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Regional Action Plan for prevention and control of snakebite envenoming in the South-East Asia 2022–2030


More than 5.8 billion people globally are at risk of snakebite envenoming, which kills between 81 000 and 138 000 people per year. In the South-East Asia Region – a biodiversity hotspot for venomous snakes, and home to some of the world’s most densely packed populations – snakebite envenoming is a major public health problem, killing tens of thousands of people every year and causing a range of physical and mental disabilities, including blindness and amputation, and post-traumatic stress disorder.

Snakebite envenoming is a disease of poverty. Agricultural workers, fishermen, working children, and families living in poorly constructed houses are particularly vulnerable. Most deaths and serious consequences of snakebite are entirely preventable by safe and effective antivenoms. Yet, due to lack of awareness, knowledge and access to health care and appropriate antivenoms, young people and children in underprivileged rural areas continue to suffer disproportionate case fatality due to snakebite envenoming. It is also a significant cause of maternal morbidity and pregnancy-loss – an inequity that we must not accept.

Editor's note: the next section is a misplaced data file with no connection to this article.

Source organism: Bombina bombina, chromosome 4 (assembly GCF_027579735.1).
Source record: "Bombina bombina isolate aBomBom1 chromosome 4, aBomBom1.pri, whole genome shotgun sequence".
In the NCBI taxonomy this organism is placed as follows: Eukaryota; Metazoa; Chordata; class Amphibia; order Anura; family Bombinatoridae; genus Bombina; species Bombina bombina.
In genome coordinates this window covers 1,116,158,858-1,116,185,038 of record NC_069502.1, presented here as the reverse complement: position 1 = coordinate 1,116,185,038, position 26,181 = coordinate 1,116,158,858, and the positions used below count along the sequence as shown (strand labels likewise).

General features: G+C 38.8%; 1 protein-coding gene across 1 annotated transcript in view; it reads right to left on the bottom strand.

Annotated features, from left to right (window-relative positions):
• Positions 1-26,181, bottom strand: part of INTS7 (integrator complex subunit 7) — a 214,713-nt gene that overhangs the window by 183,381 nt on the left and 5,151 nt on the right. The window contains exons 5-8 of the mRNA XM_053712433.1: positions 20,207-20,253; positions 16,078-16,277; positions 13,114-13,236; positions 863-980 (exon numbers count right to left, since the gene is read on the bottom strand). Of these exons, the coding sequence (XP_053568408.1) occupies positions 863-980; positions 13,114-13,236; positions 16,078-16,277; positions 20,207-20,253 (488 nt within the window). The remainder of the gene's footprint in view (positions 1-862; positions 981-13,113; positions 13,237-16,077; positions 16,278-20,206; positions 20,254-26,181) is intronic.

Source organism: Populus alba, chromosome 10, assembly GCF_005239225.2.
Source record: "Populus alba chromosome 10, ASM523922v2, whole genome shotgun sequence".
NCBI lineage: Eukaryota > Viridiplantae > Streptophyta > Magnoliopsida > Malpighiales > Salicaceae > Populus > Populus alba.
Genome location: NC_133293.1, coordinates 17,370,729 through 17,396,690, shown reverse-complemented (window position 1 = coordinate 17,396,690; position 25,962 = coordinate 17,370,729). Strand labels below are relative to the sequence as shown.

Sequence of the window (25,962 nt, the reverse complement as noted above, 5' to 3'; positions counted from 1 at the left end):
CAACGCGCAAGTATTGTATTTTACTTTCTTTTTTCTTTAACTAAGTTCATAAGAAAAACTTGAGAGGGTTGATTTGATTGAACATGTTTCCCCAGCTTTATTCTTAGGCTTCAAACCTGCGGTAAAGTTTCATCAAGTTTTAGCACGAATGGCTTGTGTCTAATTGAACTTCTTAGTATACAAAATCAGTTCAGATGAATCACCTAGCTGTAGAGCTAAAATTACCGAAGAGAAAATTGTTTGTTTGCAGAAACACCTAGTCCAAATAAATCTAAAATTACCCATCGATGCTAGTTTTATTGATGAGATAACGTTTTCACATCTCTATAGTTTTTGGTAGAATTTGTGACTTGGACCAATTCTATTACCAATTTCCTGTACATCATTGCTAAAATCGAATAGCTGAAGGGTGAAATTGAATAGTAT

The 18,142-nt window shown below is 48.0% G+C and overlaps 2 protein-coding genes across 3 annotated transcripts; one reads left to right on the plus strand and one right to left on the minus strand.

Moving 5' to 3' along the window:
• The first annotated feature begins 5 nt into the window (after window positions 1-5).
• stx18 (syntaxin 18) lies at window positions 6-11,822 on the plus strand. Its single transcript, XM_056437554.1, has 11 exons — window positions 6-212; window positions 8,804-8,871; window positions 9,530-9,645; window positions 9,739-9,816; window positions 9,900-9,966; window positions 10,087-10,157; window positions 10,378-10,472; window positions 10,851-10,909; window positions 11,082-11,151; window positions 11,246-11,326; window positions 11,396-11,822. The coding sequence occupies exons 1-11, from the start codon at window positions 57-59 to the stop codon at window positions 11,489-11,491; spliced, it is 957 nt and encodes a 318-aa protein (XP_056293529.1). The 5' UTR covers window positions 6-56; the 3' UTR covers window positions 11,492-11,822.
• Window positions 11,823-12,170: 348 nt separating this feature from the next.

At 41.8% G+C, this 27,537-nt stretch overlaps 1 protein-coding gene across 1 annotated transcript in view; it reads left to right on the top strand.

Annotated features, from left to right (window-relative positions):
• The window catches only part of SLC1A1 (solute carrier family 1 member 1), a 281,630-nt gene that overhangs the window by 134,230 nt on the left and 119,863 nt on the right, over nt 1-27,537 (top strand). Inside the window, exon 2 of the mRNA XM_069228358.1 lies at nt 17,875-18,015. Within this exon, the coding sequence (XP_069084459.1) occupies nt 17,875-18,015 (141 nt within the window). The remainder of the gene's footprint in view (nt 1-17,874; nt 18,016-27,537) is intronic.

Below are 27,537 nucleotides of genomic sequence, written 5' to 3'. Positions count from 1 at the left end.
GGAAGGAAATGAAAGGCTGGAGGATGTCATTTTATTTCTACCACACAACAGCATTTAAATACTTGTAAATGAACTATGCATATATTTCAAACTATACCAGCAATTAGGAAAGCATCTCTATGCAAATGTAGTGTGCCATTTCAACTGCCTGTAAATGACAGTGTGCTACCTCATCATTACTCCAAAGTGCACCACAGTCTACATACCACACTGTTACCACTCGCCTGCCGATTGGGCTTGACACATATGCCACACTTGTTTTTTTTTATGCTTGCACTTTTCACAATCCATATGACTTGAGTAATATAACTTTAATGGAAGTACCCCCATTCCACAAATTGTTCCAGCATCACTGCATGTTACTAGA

In 2018, the Seventy-first World Health Assembly adopted a comprehensive resolution calling for a coordinated response to address the global burden of snakebite envenoming as one related to neglected tropical diseases (NTDs). In the following year, WHO developed a Global Strategy titled: Snakebite envenoming: a strategy for prevention and control, to fulfil our mandate to direct and coordinate global action on snakebite, as had been requested by Member States in the resolution.

This Regional Action Plan for prevention and control of snakebite envenoming in the South-East Asia 2022–2030 aims to accelerate progress to reduce snakebite-related death and disability by 50% by 2030 in line with the Global Strategy. It is intended to guide Member States, WHO, donors and partners to work together to intensify efforts to strengthen health system components and accelerate actions at the human–animal–ecosystem interface through a series of strategies and priority areas.

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